“I won’t get down in the mud with them,” Clinton said. “I won’t pretend that this is anything other than what it is — the same old partisan games we’ve seen so many times before.”

The echoes of the old “vast right-wing conspiracy” that she once said was out to get her and President Clinton were hard to miss, and the crowd at the annual “Wing Ding” dinner ate it up.

Hillary Clinton has not taken on Sanders directly, and she deferentially says Biden’s choice should be his to make. Her campaign says she will confront Sanders in due time, and certainly at the first Democratic debate in October, and is up to the challenge of both a primary and a general election fight.

“You can’t take this woman down,” Palmieri said. “On most days she has 19 candidates attacking her. I doubt that any other candidate on either side could withstand that kind of incoming as well.”

A change in the air

Still, saving all her firepower for Republicans leaves Clinton open to criticism from her own partisans that she is misreading the primary terrain.

Clinton designed a strategy founded on economic populism. Clinton argues that she has the experience and the temperament to be a champion for those who feel left out of a changing economic landscape and an imperfect economic recovery.

Sanders and Republican Donald Trump are tapping into something related but more visceral — a grass-roots, antiestablishment anger that is hard for Clinton to address with wonky policy prescriptions.

That may not be her fault, supporters said, but they want to see her acknowledge and adjust for it.

Another Democrat, also a veteran of presidential politics, said what the campaign needs is a more intense approach rather than a total overhaul. Clinton has campaigned episodically and often in controlled environments but not for sustained periods in more free-form settings.

“What do you do about the restiveness” among Democrats? the strategist asked. “The answer is you plunge in” by campaigning hard and doing so face-to-face with voters.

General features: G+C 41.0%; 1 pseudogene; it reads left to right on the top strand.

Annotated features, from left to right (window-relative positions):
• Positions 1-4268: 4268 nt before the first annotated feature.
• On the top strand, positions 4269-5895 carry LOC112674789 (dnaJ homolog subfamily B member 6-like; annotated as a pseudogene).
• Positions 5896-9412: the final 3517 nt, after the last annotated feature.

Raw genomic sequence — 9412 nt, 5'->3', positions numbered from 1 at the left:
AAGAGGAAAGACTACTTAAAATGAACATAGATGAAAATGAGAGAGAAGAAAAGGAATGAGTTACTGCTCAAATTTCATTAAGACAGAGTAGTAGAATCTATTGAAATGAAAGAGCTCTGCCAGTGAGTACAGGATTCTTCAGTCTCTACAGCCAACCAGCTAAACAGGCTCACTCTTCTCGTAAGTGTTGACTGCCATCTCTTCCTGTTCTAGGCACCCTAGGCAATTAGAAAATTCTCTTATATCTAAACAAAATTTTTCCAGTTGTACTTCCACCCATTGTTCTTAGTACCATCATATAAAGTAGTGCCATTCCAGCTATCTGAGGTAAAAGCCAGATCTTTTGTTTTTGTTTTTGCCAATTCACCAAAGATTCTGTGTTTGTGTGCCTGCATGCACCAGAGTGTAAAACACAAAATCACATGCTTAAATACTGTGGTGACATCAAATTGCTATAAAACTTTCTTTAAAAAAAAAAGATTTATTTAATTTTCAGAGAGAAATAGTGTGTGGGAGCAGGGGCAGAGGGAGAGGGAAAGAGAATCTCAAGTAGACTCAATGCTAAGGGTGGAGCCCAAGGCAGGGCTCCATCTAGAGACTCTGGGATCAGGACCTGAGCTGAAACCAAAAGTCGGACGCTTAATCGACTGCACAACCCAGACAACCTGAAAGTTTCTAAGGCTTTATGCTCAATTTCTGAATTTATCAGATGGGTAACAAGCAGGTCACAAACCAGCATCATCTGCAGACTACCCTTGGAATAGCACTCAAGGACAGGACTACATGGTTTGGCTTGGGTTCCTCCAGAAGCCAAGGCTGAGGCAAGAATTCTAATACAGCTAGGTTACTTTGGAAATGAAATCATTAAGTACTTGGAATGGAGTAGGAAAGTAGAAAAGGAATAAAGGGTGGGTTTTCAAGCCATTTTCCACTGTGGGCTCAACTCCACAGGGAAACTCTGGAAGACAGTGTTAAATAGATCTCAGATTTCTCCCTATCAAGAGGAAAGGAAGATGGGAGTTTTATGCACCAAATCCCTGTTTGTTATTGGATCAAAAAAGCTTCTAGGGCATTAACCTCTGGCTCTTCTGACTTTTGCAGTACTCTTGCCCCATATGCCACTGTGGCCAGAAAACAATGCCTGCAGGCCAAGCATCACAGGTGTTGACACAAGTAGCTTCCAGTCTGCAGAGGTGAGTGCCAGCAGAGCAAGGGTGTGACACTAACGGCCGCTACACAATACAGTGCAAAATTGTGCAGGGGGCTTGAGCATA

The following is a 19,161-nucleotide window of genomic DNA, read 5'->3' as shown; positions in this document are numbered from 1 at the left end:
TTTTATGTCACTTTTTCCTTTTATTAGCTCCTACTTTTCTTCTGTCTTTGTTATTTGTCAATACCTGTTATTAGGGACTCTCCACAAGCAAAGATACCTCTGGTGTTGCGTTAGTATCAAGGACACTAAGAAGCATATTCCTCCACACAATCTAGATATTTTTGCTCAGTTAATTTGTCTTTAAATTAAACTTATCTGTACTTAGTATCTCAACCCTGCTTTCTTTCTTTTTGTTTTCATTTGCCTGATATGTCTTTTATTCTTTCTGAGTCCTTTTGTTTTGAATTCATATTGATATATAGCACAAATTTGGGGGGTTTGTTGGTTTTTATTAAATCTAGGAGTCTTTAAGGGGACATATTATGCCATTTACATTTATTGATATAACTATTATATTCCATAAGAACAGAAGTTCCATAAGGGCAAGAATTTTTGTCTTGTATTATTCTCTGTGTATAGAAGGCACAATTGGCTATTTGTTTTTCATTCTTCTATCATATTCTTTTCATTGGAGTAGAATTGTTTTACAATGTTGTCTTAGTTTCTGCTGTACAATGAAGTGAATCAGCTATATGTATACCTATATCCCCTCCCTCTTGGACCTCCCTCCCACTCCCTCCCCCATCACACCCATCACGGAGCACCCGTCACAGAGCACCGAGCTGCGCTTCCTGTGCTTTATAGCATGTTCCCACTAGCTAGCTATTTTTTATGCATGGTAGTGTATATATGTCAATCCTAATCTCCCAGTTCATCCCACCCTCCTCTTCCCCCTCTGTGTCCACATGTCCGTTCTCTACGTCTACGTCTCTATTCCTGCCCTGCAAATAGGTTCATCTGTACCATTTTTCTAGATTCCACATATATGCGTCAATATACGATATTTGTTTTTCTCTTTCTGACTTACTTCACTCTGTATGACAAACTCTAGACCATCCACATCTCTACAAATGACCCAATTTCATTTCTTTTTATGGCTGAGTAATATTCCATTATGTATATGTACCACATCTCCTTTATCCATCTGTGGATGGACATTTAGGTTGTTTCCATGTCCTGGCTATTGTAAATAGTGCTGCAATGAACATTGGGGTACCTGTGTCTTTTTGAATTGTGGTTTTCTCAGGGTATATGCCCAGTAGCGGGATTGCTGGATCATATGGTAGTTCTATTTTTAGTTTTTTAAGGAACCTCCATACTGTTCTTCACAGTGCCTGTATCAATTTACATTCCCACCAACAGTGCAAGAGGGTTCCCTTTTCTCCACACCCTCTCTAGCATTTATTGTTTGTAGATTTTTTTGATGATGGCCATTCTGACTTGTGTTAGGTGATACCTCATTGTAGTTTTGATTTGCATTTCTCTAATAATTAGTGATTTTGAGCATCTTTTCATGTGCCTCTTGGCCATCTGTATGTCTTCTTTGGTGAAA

Democrats not directly involved in the Clinton campaign agreed that many of her events lack energy and emotion at a time when voters are responding to the blunt rabble-rousing messages of Sanders or Trump.

Many criticized the roundtable discussions Clinton is fond of holding as stilted and artificial, although some have yielded lively discussions of race, gun violence and drug addiction, among other topics.

What she needs, outside critics said, are events where she can show greater spontaneity.

Such agility is what her campaign advisers promised when they began in the spring, and it’s what Sanders appears to be showing now.

‘Unprecedented headwinds’

The Clinton campaign has sought to address supporters’ concerns about the Sanders threat and the e-mail issue, holding quiet sessions with influential Democrats over the past two weeks and distributing reassuring messages via e-mail.

Senior campaign officials have met with Democrats at the campaign headquarters in Brooklyn and in Washington. They have also made calls to what the campaign refers to as “talkers,” or partisans who talk to reporters or appear on television.

“Like any presidential campaign, we face our share of challenges,” campaign manager Robby Mook wrote in a “state of the race” memo distributed last week and obtained by The Post.

“In the face of these unprecedented headwinds, we’ve made a strategic decision to fight back and set the record straight,” Mook wrote.

His memo is mostly a recitation of what he identifies as the weaknesses and failings of the Republican field, plus an itemization of Clinton’s impressive fundraising, field organizing and social-media statistics. He stresses Clinton’s still-comfortable lead in national head-to-head polls against Republicans.